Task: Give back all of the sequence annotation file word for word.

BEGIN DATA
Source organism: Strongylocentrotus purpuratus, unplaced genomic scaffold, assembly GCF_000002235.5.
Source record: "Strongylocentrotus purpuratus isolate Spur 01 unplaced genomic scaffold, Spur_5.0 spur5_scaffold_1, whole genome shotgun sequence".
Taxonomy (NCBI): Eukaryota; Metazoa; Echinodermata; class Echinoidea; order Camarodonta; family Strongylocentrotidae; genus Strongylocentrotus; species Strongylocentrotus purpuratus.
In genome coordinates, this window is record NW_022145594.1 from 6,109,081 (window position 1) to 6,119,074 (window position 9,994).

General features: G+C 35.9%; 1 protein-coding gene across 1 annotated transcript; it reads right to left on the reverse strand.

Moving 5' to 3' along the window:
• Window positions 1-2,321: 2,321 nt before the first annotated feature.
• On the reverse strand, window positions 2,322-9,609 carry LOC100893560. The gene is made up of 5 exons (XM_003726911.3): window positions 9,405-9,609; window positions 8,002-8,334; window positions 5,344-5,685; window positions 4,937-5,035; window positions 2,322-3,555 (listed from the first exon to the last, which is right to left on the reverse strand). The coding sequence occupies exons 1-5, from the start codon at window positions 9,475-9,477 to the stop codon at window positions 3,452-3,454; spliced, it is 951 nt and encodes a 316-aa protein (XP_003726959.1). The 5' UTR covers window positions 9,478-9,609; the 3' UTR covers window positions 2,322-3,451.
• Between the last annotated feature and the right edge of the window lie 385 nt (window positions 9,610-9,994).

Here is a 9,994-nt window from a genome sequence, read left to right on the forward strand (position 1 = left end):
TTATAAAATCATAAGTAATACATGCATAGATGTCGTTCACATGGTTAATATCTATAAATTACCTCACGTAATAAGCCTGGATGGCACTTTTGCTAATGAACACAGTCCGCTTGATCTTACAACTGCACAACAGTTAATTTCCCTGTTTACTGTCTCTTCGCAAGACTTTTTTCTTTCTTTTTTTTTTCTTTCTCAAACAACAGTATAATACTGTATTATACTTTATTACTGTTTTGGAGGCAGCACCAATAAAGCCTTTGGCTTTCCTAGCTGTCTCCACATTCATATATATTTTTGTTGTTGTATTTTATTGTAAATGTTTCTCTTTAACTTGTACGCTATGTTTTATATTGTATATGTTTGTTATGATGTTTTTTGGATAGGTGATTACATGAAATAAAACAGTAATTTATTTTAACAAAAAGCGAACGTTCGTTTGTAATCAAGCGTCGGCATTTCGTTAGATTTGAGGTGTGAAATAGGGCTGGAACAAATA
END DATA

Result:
Source organism: Strongylocentrotus purpuratus, unplaced genomic scaffold, assembly GCF_000002235.5.
Source record: "Strongylocentrotus purpuratus isolate Spur 01 unplaced genomic scaffold, Spur_5.0 spur5_scaffold_1, whole genome shotgun sequence".
Taxonomy (NCBI): Eukaryota; Metazoa; Echinodermata; class Echinoidea; order Camarodonta; family Strongylocentrotidae; genus Strongylocentrotus; species Strongylocentrotus purpuratus.
In genome coordinates, this window is record NW_022145594.1 from 6,109,081 (window position 1) to 6,119,074 (window position 9,994).

General features: G+C 35.9%; 1 protein-coding gene across 1 annotated transcript; it reads right to left on the reverse strand.

Moving 5' to 3' along the window:
• Window positions 1-2,321: 2,321 nt before the first annotated feature.
• On the reverse strand, window positions 2,322-9,609 carry LOC100893560. The gene is made up of 5 exons (XM_003726911.3): window positions 9,405-9,609; window positions 8,002-8,334; window positions 5,344-5,685; window positions 4,937-5,035; window positions 2,322-3,555 (listed from the first exon to the last, which is right to left on the reverse strand). The coding sequence occupies exons 1-5, from the start codon at window positions 9,475-9,477 to the stop codon at window positions 3,452-3,454; spliced, it is 951 nt and encodes a 316-aa protein (XP_003726959.1). The 5' UTR covers window positions 9,478-9,609; the 3' UTR covers window positions 2,322-3,451.
• Between the last annotated feature and the right edge of the window lie 385 nt (window positions 9,610-9,994).

Here is a 9,994-nt window from a genome sequence, read left to right on the forward strand (position 1 = left end):
TTATAAAATCATAAGTAATACATGCATAGATGTCGTTCACATGGTTAATATCTATAAATTACCTCACGTAATAAGCCTGGATGGCACTTTTGCTAATGAACACAGTCCGCTTGATCTTACAACTGCACAACAGTTAATTTCCCTGTTTACTGTCTCTTCGCAAGACTTTTTTCTTTCTTTTTTTTTTCTTTCTCAAACAACAGTATAATACTGTATTATACTTTATTACTGTTTTGGAGGCAGCACCAATAAAGCCTTTGGCTTTCCTAGCTGTCTCCACATTCATATATATTTTTGTTGTTGTATTTTATTGTAAATGTTTCTCTTTAACTTGTACGCTATGTTTTATATTGTATATGTTTGTTATGATGTTTTTTGGATAGGTGATTACATGAAATAAAACAGTAATTTATTTTAACAAAAAGCGAACGTTCGTTTGTAATCAAGCGTCGGCATTTCGTTAGATTTGAGGTGTGAAATAGGGCTGGAACAAATA